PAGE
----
FAA and Homeland Security issue warnings as unruly passenger incidents increase

According to the Centers for Disease Control and Prevention (CDC), those who are fully vaccinated with an FDA-authorized vaccine or a vaccine authorized for emergency use by the World Health Organization can now travel safely within the U.S.  Face coverings, however, must still be worn at the airport and during flight. Continue Reading

U.S. Court refuses to dismiss indemnity claims against U.S. Government in Kobe Bryant helicopter crash lawsuit

On Monday May 3, 2021, the California federal district court judge handling the Kobe Bryant helicopter crash lawsuit denied the United States Government’s motion to dismiss claims made against it by Island Express Helicopters, Inc.—the helicopter charter company operating the fateful helicopter flight—for indemnity. Continue Reading

Connected Aircraft: modernising technology in the skies

It is still remarkable when you board a flight, after trying to squeeze a few final minutes out of the airport WiFi connection, when you see that your aircraft has its own internet connection. Although the technology to connect an aircraft to wireless internet-providing satellites has been around for the best part of the last ten years, the global fleet rollout is less than half of global seat capacity, yet the in-flight connectivity market is set to increase from US$1.5bn in 2020 to over US$5bn by 2027. However, evolving technology is taking the concept of a ‘connected aircraft’ further and deeper than simply allowing passengers to scroll through their Instagram feed at 35,000 feet. Continue Reading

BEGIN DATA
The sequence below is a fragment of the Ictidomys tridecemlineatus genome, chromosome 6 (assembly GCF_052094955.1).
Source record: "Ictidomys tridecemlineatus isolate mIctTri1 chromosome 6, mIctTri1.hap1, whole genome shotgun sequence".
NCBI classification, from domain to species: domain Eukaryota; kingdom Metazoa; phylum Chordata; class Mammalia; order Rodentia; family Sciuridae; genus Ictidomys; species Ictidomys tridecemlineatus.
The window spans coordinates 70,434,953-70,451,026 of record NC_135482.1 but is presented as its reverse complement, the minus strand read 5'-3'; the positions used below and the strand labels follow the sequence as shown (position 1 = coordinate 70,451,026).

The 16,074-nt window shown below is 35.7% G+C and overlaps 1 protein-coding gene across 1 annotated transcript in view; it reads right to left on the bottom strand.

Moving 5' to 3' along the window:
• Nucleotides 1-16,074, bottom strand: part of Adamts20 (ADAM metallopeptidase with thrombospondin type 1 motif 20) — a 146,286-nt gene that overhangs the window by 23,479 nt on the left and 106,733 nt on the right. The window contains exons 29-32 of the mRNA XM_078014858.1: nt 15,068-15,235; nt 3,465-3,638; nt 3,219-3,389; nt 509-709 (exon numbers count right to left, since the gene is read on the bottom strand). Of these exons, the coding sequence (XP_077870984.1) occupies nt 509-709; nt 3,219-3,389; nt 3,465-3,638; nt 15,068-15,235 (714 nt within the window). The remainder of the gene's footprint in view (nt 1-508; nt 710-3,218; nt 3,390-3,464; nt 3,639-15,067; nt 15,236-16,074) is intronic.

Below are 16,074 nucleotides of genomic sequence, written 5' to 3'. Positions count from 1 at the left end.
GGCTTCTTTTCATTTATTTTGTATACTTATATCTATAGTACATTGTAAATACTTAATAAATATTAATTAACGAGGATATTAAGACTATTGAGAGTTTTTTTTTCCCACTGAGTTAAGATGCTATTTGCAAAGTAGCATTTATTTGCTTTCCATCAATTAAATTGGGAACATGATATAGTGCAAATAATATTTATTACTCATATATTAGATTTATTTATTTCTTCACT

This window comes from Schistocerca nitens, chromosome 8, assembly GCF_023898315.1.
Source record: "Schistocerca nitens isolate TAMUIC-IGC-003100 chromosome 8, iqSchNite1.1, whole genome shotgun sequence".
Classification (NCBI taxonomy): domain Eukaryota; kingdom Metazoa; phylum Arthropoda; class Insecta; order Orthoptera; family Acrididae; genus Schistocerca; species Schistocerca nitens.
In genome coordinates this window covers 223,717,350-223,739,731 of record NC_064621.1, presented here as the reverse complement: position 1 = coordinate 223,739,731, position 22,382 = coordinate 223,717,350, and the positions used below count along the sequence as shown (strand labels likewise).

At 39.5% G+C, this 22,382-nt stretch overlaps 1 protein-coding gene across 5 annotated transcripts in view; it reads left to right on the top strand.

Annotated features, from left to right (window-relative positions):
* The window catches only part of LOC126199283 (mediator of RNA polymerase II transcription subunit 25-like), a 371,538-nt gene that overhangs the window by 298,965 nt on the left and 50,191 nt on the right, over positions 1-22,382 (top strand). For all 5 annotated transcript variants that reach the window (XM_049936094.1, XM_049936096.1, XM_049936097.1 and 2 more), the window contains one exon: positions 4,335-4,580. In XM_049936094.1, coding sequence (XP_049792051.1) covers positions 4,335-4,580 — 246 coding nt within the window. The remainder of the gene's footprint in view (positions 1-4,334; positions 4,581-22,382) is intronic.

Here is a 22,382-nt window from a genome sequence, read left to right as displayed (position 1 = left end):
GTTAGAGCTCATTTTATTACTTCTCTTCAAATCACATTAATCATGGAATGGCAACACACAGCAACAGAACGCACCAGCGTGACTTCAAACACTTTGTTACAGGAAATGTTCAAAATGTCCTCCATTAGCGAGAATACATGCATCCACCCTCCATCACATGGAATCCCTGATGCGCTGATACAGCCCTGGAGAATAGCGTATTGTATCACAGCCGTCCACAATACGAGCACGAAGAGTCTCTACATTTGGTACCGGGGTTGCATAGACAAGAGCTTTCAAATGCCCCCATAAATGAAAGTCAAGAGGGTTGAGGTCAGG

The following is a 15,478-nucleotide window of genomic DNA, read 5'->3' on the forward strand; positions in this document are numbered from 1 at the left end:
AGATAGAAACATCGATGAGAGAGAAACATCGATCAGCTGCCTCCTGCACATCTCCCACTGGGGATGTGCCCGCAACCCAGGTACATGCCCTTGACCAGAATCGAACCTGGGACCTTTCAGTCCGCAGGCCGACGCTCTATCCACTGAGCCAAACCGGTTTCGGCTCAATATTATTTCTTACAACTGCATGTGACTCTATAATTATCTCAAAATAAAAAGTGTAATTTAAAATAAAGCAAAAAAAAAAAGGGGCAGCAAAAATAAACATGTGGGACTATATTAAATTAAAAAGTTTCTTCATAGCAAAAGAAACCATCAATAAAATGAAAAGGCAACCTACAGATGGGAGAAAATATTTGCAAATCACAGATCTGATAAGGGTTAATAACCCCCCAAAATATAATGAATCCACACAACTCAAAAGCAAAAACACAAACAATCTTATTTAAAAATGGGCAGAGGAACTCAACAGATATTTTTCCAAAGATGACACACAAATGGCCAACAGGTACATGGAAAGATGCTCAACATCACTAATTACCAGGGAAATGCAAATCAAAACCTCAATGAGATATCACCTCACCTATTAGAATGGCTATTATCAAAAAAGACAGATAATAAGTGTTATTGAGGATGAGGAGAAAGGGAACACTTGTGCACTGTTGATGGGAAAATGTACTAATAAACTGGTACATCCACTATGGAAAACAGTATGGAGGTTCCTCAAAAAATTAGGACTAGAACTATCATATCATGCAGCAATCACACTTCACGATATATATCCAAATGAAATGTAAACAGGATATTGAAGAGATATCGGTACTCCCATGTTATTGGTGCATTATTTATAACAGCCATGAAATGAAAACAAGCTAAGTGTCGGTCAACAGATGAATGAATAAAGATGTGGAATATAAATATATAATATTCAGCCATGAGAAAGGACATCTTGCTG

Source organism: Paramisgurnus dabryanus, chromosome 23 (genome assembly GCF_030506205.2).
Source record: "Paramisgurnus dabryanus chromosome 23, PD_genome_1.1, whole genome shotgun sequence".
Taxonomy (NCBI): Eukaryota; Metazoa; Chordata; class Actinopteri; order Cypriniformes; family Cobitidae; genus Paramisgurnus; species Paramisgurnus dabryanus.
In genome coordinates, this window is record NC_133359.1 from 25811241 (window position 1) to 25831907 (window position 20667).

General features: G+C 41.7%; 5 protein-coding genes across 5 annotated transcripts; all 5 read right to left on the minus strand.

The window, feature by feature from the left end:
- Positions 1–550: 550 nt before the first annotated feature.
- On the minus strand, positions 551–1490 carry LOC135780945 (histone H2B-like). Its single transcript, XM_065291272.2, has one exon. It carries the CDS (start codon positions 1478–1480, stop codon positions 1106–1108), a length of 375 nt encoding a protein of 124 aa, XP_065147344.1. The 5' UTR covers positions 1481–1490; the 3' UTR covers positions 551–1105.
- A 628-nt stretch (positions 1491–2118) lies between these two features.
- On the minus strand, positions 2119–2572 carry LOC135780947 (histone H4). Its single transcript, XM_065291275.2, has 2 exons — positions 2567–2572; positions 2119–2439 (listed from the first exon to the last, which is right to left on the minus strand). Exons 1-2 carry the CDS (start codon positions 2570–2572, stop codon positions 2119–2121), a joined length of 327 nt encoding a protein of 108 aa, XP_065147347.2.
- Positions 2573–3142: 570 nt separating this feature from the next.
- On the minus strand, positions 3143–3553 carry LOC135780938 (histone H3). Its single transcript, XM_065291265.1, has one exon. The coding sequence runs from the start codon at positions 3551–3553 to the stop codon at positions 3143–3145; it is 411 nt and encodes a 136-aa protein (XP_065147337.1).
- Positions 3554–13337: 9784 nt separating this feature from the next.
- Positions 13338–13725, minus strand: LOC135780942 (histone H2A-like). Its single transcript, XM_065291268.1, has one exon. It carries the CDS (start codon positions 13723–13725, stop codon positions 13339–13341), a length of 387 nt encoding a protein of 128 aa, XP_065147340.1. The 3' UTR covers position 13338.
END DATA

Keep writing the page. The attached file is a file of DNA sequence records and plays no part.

Aviation manufacturers take note as the U.S. Supreme Court rules on the extent of specific personal jurisdiction under the Due Process Clause and opens the door to future suits

On March 25, 2021, the U.S. Supreme Court handed down a decision which rejected a narrow construction of specific personal jurisdiction under the Due Process Clause. In Ford Motor Co. v. Mont. Eighth Judicial Dist. Court, the Supreme Court clarified the limits of specific personal jurisdiction and litigants’ due process rights and held that Ford Motor Co. can be sued in Montana and Minnesota over accidents involving used cars in those states even though the cars were not designed, manufactured, or sold in those states. The decision has significant implications for the scope of personal jurisdiction under the Due Process Clause, including for aviation manufacturers in product liability actions that are filed outside of their home jurisdiction.